The Most Expensive City in Each State

Print Email

The average American household spends $53,495 each year on food, clothing, shelter, entertainment, and other expenses. To put that in perspective, the typical U.S. household income is $53,576. These costs usually rise over time with inflation. The costs also vary significantly depending on where in the country a family lives.

Based on cost of living data recently released by the Bureau of Economic Analysis, 24/7 Wall St. reviewed the most expensive cities in every state. In Honolulu, Hawaii, prices of goods and services are 23.5% greater than the national average, with prices in the San Jose, California and New York City, New York areas following nearly as high. By contrast, the cost of living is 20.3% less than the national average in Beckley, West Virginia.

Goods and services tend to cost more in areas where residents earn higher incomes, while prices are typically lower in poorer areas. Prices in only six metro areas are at least 20% greater than national average prices. Of the 16 metro areas where the cost of living is 10% or higher than the national average, nine are in California.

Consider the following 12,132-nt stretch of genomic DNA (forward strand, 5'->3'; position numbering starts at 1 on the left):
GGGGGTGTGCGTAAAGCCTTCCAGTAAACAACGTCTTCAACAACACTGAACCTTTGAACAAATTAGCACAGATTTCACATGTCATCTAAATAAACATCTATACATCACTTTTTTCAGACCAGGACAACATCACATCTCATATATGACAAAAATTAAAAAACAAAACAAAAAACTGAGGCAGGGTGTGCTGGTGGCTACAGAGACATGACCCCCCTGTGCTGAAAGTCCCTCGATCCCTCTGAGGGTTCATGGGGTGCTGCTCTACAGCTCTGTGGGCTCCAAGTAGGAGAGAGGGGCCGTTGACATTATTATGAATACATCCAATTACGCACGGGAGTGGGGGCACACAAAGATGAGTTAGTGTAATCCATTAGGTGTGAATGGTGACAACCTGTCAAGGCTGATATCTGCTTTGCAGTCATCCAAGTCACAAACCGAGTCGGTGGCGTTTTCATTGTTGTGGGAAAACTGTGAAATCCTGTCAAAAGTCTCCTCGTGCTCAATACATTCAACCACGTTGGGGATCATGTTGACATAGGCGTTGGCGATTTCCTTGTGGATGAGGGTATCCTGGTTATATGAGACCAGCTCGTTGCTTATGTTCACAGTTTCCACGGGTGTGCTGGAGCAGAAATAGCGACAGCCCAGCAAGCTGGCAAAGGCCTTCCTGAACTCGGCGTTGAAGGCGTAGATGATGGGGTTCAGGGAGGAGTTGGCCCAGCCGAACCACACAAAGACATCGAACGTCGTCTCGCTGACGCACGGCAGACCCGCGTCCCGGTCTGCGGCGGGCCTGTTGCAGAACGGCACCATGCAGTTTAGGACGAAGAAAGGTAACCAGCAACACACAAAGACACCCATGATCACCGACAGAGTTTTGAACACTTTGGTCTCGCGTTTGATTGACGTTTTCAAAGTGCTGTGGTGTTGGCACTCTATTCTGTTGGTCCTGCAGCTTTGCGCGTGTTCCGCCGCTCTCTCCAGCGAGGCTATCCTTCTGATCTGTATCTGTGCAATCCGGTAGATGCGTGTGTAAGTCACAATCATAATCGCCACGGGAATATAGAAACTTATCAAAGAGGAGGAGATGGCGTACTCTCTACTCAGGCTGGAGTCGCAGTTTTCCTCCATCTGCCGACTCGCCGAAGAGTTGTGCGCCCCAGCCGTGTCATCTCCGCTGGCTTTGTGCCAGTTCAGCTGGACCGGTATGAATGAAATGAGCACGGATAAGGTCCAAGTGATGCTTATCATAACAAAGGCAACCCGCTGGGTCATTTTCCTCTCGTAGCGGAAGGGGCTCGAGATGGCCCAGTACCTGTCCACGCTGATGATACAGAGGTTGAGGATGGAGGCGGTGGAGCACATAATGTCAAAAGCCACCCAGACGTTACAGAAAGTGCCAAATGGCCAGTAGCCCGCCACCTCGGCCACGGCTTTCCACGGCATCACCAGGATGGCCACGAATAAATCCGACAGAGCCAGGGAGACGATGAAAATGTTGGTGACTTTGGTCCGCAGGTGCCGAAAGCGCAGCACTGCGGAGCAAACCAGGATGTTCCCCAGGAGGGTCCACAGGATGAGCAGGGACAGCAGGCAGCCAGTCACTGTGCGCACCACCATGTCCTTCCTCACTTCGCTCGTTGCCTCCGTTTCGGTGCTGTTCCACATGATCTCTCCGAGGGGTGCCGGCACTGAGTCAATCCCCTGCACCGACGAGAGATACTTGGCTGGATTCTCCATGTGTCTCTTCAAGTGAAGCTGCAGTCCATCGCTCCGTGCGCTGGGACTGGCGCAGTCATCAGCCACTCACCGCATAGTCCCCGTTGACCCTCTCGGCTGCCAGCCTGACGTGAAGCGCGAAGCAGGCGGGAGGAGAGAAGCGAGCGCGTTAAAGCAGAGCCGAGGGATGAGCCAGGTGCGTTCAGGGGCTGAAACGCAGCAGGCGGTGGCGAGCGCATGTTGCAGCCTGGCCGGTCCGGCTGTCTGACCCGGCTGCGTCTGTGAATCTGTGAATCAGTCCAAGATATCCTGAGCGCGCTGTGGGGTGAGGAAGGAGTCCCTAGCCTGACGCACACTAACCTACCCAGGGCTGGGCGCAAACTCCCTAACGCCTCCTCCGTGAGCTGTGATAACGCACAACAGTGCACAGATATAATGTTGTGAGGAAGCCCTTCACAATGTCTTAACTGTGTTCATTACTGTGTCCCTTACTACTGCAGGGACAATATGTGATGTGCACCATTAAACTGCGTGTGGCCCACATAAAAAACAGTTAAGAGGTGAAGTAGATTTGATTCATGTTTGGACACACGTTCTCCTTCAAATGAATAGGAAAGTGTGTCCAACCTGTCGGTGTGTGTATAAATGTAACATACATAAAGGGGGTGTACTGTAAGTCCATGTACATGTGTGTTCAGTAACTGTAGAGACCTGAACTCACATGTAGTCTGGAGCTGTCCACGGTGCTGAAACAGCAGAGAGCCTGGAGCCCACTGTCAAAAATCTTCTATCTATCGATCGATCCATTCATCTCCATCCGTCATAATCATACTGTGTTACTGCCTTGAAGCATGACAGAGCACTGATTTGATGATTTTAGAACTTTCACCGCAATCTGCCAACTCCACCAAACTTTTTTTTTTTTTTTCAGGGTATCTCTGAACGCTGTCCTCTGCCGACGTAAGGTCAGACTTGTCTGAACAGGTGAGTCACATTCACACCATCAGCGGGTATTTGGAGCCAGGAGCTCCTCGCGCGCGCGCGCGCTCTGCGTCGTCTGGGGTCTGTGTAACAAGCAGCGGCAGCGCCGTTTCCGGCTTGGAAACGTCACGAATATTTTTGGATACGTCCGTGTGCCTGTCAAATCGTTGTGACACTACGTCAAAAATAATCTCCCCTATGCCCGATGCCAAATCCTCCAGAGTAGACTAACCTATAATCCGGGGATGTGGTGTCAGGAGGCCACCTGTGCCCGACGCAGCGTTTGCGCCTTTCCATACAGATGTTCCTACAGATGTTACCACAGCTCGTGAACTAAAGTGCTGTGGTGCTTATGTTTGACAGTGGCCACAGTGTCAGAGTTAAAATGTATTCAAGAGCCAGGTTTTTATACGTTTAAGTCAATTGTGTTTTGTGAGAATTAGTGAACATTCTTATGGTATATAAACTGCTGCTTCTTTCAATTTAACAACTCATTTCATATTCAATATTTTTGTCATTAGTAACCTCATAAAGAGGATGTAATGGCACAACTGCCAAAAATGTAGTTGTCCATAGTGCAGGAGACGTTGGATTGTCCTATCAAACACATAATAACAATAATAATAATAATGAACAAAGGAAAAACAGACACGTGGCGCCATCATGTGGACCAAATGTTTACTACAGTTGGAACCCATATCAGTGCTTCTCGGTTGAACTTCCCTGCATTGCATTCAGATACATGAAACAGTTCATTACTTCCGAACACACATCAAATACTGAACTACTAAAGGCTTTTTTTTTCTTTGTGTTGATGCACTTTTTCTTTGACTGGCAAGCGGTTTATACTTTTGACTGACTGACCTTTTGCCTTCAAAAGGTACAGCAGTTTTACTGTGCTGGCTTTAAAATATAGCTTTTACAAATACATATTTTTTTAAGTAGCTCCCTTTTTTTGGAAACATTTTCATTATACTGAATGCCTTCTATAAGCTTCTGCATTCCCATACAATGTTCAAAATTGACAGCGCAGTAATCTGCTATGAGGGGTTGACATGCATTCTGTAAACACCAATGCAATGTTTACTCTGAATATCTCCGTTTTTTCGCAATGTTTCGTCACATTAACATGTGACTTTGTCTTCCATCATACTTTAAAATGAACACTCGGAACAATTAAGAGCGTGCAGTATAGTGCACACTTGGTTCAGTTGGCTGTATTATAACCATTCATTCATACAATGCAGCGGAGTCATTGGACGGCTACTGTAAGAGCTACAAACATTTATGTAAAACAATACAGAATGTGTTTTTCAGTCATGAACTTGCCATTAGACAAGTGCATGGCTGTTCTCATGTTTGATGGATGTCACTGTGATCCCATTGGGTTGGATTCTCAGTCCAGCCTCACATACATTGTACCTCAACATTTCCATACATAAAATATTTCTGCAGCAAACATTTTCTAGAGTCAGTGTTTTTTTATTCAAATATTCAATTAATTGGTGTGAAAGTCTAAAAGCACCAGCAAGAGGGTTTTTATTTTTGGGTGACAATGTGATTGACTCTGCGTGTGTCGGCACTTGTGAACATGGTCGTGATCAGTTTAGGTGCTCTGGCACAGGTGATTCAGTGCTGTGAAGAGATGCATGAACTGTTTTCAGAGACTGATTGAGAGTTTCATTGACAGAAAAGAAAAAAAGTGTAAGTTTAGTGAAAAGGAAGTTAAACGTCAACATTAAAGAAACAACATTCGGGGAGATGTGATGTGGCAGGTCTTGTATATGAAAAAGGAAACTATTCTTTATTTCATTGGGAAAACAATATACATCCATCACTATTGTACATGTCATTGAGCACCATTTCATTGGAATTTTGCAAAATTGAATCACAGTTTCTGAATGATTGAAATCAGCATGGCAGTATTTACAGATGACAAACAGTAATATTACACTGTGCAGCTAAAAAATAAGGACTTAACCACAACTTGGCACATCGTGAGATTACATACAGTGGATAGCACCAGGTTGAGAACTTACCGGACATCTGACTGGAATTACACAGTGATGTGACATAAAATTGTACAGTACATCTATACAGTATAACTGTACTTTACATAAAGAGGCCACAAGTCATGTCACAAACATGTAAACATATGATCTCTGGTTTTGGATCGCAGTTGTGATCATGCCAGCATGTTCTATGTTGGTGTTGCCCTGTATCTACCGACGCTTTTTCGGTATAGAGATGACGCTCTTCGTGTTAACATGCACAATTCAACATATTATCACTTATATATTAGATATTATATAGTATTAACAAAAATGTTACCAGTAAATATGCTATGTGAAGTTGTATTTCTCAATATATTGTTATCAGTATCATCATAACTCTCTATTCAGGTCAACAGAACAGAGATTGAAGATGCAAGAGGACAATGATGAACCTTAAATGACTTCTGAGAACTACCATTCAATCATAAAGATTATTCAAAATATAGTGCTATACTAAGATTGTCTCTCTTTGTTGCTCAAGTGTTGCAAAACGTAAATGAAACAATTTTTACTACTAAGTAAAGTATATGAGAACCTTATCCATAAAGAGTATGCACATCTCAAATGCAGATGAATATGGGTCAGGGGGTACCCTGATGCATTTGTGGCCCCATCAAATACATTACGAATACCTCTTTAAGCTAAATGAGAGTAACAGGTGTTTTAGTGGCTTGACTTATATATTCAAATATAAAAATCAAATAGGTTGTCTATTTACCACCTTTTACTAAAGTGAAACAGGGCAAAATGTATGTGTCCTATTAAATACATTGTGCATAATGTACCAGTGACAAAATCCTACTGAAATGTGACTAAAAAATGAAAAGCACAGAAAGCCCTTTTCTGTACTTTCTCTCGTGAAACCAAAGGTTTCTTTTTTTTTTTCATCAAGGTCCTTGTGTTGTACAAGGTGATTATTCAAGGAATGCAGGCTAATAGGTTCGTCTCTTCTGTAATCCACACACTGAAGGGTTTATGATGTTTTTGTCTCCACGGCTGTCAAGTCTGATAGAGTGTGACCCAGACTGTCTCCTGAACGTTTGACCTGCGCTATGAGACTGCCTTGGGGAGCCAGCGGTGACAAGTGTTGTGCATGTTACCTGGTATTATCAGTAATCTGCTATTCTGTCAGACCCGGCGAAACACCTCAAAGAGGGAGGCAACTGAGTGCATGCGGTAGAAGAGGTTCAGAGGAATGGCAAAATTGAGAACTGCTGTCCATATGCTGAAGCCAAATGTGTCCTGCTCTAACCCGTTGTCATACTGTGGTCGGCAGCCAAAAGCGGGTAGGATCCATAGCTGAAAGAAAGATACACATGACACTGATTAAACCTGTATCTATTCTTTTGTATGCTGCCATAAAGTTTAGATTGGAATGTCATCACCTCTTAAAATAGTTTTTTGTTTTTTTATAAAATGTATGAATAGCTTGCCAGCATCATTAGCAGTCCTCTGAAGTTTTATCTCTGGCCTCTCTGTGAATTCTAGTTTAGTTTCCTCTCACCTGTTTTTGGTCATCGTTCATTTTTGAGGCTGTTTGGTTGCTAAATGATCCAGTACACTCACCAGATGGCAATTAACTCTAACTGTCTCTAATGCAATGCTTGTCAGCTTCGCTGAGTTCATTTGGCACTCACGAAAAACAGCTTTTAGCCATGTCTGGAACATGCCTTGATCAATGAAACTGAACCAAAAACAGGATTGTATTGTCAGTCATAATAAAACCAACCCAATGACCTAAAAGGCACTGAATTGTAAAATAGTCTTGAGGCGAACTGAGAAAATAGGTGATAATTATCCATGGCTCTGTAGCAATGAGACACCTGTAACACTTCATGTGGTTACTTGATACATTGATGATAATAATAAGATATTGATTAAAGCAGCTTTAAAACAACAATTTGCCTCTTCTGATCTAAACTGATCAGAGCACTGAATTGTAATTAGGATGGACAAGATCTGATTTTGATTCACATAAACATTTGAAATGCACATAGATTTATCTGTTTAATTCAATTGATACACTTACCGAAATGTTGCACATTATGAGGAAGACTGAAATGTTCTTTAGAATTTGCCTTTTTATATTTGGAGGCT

Click here to see the most expensive city in each state.

Many of the least expensive urban areas are located in the Southern United States, which is home to some of the nation’s poorest towns. There are exceptions, however, such as Rome, Illinois, where goods and services are second cheapest of any U.S. metro area.

The most expensive city in a relatively poor state is almost always still less expensive than the nation on average. The costs of goods and services in the most expensive cities in each of the five least expensive states — Mississippi, Arkansas, Alabama, South Dakota, and Kentucky — are still well below price levels nationwide. This is not always the case, however. In seven of the states where prices are below the national average, the cost of living in the most expensive city exceeds that of the nation.

To identify the most expensive cities in every state, 24/7 Wall St. reviewed 2014 regional price parities, or cost of living, in each of the nation’s 381 metropolitan statistical areas. RPPs are calculated by the Bureau of Economic Analysis using price quotes for a wide range of items from the Consumer Price Index, as well as rent costs from the Census Bureau’s American Community Survey. The cost of living for states also came from the BEA. Poverty rates and median household income for each MSA came from the U.S. Census Bureau’s American Community Survey.

These are the most expensive cities in every state.